Archive for March, 2009

One page of Rules

March 28, 2009

I’ve written before about how it’s important to communicate your ideas quickly and as simply as possible, but then it was general advice, nothing specific. There was nothing to aim for and measure against.

This time I want to see commitment to something useful. Games are often too complicated to be fun. Focus on achieving simplicity by forcing yourself into a constraint. Reduce the space you have to work with and great things can be done when designing in these limitations.

Write the rules for a game in one page of A4. They can be shorter if you want, but no more. Stick to at least font size 10, 12 is better. Force yourself to be clear and concise.

I’m thinking of ideas that can be encapsulated fully within a few hundred words and a couple of pictures, why don’t you try the same, and see where it takes you?


March 6, 2009

No one will play your games if they don’t know about them.

You need to advertise them.

The quickest, easiest and cheapest way of doing this is via the web. You need a website, and it needs to link to things. Once you’ve got a website that tells people about your games, you need to help them find it.

Be search engine friendly, upload a site map to Google and make sure that you follow all of the rules. Most of all, make sure to have lots of good content, there’s nothing that gets more traffic than great content.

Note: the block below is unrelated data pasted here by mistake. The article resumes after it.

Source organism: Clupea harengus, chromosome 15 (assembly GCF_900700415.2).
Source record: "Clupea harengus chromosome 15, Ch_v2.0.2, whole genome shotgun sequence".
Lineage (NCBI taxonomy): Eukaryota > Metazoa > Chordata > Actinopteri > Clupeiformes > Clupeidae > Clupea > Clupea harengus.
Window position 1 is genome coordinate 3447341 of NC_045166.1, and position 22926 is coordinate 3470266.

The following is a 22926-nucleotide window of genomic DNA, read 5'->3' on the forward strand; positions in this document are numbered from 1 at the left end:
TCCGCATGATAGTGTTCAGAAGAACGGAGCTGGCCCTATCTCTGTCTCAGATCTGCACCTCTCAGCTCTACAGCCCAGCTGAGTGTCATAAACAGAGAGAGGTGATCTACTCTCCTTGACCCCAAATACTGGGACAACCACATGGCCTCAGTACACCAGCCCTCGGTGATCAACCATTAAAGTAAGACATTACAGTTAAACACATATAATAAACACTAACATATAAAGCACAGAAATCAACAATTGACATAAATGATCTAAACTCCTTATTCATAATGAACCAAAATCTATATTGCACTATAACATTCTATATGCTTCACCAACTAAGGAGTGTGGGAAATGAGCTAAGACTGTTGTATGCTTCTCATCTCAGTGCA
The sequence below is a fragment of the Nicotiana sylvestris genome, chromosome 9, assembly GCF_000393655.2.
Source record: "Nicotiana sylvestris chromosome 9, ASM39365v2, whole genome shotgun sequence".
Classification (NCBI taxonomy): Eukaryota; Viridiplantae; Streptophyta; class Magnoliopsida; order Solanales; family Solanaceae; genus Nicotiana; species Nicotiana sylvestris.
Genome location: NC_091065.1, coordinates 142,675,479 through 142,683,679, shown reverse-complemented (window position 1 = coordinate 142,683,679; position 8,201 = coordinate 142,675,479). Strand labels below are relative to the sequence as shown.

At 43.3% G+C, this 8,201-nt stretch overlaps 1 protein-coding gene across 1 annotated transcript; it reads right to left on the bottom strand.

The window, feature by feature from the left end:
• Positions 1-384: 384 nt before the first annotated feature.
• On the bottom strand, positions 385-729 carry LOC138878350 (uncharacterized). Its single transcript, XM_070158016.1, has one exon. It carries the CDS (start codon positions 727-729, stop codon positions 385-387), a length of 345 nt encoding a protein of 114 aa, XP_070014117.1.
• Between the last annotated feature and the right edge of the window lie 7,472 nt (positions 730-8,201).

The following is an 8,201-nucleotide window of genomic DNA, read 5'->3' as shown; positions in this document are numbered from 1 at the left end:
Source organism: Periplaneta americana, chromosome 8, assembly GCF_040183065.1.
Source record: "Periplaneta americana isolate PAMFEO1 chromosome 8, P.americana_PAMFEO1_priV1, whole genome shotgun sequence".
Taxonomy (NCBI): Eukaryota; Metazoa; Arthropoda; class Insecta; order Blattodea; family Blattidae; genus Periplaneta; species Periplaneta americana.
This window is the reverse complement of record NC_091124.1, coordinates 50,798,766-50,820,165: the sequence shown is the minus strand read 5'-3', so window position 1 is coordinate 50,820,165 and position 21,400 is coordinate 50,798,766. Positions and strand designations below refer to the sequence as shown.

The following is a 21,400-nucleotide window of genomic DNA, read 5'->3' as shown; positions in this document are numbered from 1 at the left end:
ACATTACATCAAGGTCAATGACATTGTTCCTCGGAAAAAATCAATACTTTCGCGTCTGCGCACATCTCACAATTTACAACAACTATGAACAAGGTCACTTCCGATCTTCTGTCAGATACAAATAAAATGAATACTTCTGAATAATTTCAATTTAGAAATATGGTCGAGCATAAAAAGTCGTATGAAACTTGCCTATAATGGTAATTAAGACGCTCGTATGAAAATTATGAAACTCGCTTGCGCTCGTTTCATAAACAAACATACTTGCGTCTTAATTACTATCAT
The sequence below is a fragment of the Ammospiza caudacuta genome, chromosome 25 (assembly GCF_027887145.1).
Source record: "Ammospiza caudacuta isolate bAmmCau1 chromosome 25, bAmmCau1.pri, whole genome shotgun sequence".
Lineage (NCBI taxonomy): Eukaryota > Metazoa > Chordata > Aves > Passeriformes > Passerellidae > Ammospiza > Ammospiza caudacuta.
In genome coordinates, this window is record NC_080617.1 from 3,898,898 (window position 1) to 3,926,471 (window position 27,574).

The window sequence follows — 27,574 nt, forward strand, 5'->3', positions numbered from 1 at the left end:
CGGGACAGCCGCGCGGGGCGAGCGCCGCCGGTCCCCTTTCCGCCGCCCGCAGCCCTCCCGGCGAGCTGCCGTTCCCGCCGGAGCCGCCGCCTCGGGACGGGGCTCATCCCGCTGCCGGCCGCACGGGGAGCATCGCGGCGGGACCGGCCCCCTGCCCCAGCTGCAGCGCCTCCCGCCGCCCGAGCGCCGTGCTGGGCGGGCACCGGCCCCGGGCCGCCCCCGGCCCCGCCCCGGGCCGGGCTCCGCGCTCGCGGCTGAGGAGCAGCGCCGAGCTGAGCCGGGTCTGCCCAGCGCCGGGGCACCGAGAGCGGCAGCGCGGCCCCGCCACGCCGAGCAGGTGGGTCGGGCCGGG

Consider the various text advertising services, especially adwords. It’s only worth doing this if you’ve got something on your site that can make you money, never spend money on advertising unless you plan to earn it back (and then some).

You’ll notice that Google features a lot, and that’s deliberate. If your website is in the top page for a Google search, you’ll get more traffic. Focus your efforts, pick a small area you can dominate, rather than trying to be strong in many. Seth Godin has more thoughts on this, and other ways to successfully market things.

Aim to show people how great you are, and do it in an honest and non-pushy way. Help them find you, but never trick them or mislead. This will help you build an audience and share you games, which should always be the final goal of any advertising you do.

Synergy and Degeneracy

March 3, 2009

Synergy is important in game design. The pieces nned to fit together and interact well. Taking an action in one section of the game should make it easier to progress in another.

Synergy between the parts of the game allows this improvement to occur, it lets you plan your strategy and have control over what you are doing, and what you want to do.

Degeneracy is the evil twin of synergy, it’s synergy dialled to 11. Things work together so well that they can’t be beaten by other methods, and there’s no reason to not play the degenerate strategy, as it so superior it will win.

You can design in synergy, but it’s almost impossible to exclude degeneracy, especially as a game becomes more complex, or involves more pieces.

Your playtesters are the people that will find the degeneracy. Get someone who likes poking and pushing until they break things, and they will find the bad. They’ll take the “Protection from Paper” and twin it with a rock.

Pick your playtesters well and the degeneracy will be found, so people get to play all of the fun strategies you’ve designed in, not just the one that wins.